The world runs on ARCs. Altered Reality Chips. Small implants behind the left ear that allow people to experience anything they could ever imagine. The network controls everything, from traffic, to food production, to law enforcement. Some proclaim it a Golden Age of humanity. Others have begun to see the cracks. Few realize that behind it all, living within every brain and able to control all aspects of society, there exists a being with an agenda all his own: the singularity called Adam, who believes he is God.
Jimmy Mahoney’s brain can’t accept an ARC. Not since his football injury from the days when the league was still offline. “ARC-incompatible” is what the doctors told him. Worse than being blind and deaf, he is a man struggling to cling to what’s left of a society that he is no longer a part of. His wife spends twenty-three hours a day online, only coming off when her chip forcibly disconnects her so she can eat. Others are worse. Many have died, unwilling or unable to log off to take care of even their most basic needs.
After being unwittingly recruited by a rogue singularity to play a role in a war that he doesn’t understand, Jimmy learns the truth about Adam and is thrown into a life-and-death struggle against the most powerful mathematical mind the world has ever known. But what can one man do against a being that exists everywhere and holds limitless power? How can one man, unable to even get online, find a way to save his wife, and the entire human race, from destruction?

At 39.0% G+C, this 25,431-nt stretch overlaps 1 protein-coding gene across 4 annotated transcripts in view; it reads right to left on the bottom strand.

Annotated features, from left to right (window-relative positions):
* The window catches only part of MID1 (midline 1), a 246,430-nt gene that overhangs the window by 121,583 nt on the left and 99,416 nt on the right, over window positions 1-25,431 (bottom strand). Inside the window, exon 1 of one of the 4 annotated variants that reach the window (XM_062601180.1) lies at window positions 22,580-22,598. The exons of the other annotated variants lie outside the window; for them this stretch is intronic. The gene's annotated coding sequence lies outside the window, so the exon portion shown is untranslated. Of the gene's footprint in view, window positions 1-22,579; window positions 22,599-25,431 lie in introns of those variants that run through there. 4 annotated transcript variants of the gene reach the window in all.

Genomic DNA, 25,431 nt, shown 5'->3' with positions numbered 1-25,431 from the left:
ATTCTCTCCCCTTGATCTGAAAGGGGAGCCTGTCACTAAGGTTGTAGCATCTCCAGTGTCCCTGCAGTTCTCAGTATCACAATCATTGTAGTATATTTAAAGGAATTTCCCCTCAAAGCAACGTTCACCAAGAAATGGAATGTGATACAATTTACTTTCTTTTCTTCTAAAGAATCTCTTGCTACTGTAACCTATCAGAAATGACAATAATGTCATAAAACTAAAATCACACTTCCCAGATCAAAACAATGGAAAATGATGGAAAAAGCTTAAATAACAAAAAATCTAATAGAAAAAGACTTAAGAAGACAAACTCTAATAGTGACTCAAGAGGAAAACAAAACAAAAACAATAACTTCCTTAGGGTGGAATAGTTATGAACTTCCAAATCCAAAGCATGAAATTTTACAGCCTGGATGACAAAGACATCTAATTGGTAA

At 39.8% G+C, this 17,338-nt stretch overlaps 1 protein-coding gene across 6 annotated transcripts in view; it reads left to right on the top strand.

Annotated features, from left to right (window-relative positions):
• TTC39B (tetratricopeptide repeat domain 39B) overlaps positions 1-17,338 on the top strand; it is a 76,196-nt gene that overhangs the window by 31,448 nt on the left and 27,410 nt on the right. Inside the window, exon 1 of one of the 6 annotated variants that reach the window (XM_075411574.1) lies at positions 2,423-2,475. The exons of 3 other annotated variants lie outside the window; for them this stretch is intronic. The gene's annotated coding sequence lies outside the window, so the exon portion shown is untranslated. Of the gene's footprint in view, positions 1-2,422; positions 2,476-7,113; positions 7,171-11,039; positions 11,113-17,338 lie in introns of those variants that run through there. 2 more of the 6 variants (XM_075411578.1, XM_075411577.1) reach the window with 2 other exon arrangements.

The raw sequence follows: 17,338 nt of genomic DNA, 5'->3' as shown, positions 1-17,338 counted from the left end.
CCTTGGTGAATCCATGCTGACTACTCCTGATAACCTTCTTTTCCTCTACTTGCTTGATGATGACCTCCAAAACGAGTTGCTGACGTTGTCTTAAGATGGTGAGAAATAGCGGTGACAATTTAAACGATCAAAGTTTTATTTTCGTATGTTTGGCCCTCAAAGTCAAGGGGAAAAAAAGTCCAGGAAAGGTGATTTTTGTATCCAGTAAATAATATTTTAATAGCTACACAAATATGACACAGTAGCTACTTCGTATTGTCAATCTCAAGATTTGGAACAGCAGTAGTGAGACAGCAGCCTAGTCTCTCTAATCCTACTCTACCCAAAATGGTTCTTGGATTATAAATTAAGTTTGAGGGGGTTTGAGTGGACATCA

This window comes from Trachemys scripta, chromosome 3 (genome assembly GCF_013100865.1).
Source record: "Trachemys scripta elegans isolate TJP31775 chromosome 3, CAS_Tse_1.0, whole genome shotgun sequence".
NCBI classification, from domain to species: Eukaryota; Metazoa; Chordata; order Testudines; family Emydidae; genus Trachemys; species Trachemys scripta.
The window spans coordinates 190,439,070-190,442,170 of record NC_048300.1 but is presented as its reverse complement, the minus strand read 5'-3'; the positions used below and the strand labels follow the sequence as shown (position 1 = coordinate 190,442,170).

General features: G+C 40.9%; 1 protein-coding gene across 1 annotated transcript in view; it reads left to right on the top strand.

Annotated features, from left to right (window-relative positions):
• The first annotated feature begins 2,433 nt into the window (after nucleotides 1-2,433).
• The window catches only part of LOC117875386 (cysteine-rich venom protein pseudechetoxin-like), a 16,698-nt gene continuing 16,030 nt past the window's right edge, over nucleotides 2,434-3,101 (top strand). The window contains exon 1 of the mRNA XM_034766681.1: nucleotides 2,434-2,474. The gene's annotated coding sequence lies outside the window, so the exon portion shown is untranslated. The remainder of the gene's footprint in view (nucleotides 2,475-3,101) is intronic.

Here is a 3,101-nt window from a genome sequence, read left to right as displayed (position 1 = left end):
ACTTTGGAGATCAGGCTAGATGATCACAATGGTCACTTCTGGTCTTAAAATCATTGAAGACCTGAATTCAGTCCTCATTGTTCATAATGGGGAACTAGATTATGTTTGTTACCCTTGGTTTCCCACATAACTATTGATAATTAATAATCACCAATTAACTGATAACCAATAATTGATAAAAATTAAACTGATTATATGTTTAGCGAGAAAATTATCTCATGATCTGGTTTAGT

Review: 3 Stars
Killing Adam is a fast paced science fiction book that would make a great movie. In Killing Adam the world is run on virtual reality chips and the artificial intelligence system that runs it, named Adam, gets out of control. With society completely obsessed with their phones and technology growing rampantly it is easy to see how these kinds of things could happen. Killing Adam is so interesting because although it does feel futuristic with the technical descriptions and how much we already depend on technology, it feels like it could actually be a possibility. The best science fiction and dystopian novels feel possible and Earik Beann did a great job at that.
While the technological descriptions felt like this could be possible, at times it got a bit too technical. I think the real issue I had with the book was that it included the point of view of Adam, the AI computer that ran the virtual reality chips. While I could see how it worked for the plot and it would work great in a movie, but I hated reading it. His point of view was robotic and overly technical. I found it to basically be the only spots in the book where I could set it down.
It was really fast paced. Written in third person, the point of views switched at perfect times which kept me on the edge of my seat and kept me reading. The switching points of views helped to give a full view of the story. Although the character development was not super deep, it worked because this was a pretty quick read.
Killing Adam was pretty short, but for this book it felt like the exact right length. It would make a great movie and although it feels very futuristic, it does feel possible. I did not like reading the point of view of Adam as it felt overly technical and I felt as if it took me out of a story that was otherwise fast paced. It was a very fast read and I didn’t feel like reading it was a waste of time, but I feel like it would be better as a movie than a book. I would recommend this book for someone who would like a fast science fiction read.